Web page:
Here’s an example of how they can help improve your understanding of numeric data. Assume your company has three products called A, B, and C. Here’s a spreadsheet created in Excel 2010 that shows sales for the products over a seven month period along with total sales.


Sales of three products over seven months

Which product is doing best? Is it Product C with the highest total sales? Or is it Product A, with the highest sales in July? I suppose I could create a graph of the three products, but that would take up a lot of space. Wouldn’t it be nice to create a dashboard that displayed and compared the sales of the three products?


A sparkline of the same data reveals trends

Well, why don’t I create a sparkline? Voilà! Now we can see that sales of Product C are falling rapidly, Product B are flat, and Product A are quite erratic. Pretty nifty, n’est pas? Now I can investigate the reason for these numbers.

Since publication of Tufte’s book, several companies and open source groups have built add-ins for Excel to create sparklines and embed them within a cell of a spreadsheet. In fact, sparklines are so useful that Microsoft decided to implement them in the upcoming version of Excel, as explained in a Jul 2009 MSDN blog post.

I’ve had a chance to play around with this new feature and find it to be quite easy to use. First you select a sparkline type from the Insert ribbon. You select the data range and the destination cell and click OK. This causes the sparkline to be inserted and a Design ribbon to appear on the far right (see below). The ribbon displays quite a few options to make your sparkline pretty. You can group multiple sparklines so that they all have the same min, max, and formatting.


Sparkline ribbon in Excel 2010

I found two annoyances though. First, you only get three choices for chart types, line, column, and win/loss. I wish there were more, especially a scatterplot, since most interesting data is not evenly spaced. Most of the 3rd party sparkline add-ins provide scatterplots, so hopefully Microsoft will add them in the next version of Excel. A good comparison between Excel 2010 and the open source Sparklines for Excel add-in is provided in a recent blog post.

The second annoyance deals with copy-paste. Because sparklines are so compact, it would be nice to be able to embed them in a Word document. However, as you can see in the example below, copying a range of cells containing a sparkline and then pasting it in Word causes the sparklines to disappear. Note that this limitation is due to the way the clipboard works in Office, so will affect all sparklines, not just Microsoft’s implementation.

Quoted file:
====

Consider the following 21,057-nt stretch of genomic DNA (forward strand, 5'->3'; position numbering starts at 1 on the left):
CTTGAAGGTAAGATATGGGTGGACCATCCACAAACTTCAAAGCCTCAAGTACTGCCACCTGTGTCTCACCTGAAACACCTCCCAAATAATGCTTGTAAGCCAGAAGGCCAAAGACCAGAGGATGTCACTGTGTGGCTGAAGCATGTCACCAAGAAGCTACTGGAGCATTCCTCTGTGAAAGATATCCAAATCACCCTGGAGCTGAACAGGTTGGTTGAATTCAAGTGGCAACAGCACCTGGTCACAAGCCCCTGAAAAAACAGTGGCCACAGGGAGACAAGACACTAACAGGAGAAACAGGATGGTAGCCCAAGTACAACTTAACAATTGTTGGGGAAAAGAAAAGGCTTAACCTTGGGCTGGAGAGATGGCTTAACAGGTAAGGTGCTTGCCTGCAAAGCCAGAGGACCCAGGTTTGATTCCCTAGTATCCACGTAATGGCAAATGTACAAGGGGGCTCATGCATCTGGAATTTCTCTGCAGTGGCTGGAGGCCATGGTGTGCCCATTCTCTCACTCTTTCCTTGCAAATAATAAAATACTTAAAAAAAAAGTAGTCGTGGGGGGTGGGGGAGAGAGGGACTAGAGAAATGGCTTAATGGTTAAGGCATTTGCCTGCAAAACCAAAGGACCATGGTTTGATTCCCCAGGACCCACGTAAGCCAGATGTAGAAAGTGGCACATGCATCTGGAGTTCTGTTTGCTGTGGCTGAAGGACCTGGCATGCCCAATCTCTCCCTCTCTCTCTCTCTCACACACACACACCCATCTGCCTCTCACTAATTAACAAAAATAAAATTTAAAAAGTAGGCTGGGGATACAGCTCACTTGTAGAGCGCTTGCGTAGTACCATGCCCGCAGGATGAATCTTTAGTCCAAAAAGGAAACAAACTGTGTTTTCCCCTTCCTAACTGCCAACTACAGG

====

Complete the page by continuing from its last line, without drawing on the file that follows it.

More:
Copying a group of cells containing sparklines in Excel


Pasting the same cells in Word. Oops what happened to my sparklines?

Having some software experience, I understand why this happened. But most users won’t and will just be frustrated. The sparklines are not static pictures, they are charts generated from the data in the Excel spreadsheet. Word can’t draw the graphs, so when I paste them, it just ignores them. If I want to retain the sparklines, I need to paste the selection as a graphic. But I don’t really want to paste the entire selection as a picture. I want to paste the cells and the text as an editable Word table and have the three sparklines pasted as 3 separate images inside their respective cells of my table.

Hopefully, the Office team will improve paste fidelity of sparklines in the next version of Office, though my guess it would be somewhat difficult to implement and they may decide it’s not worth the effort.


I wanted to see what Edward Tufte thought of the new sparkline feature in Excel and so visited his blog. It turns out he’s a bit apoplectic and so are his fans. But not about Microsoft adding sparklines to Excel. He’s actually happy about that. Rather, it is because Microsoft filed for a patent covering its implementation. This probably isn’t the place to discuss the validity of software patents. However, I will say it is really easy to get a software patent. All it takes is a few hours of thinking about the best way to solve a computer problem and anyone can file a patent. For instance, check out U.S. patent 7437659 that was implemented in Publisher 2003.

[Update1: I clarified my example with screenshots and clarified that the paste problem is not a fault of the sparkline feature.]

[Update2: I just posted a blog entry that talks a bit more about software patents (see Mar 6).]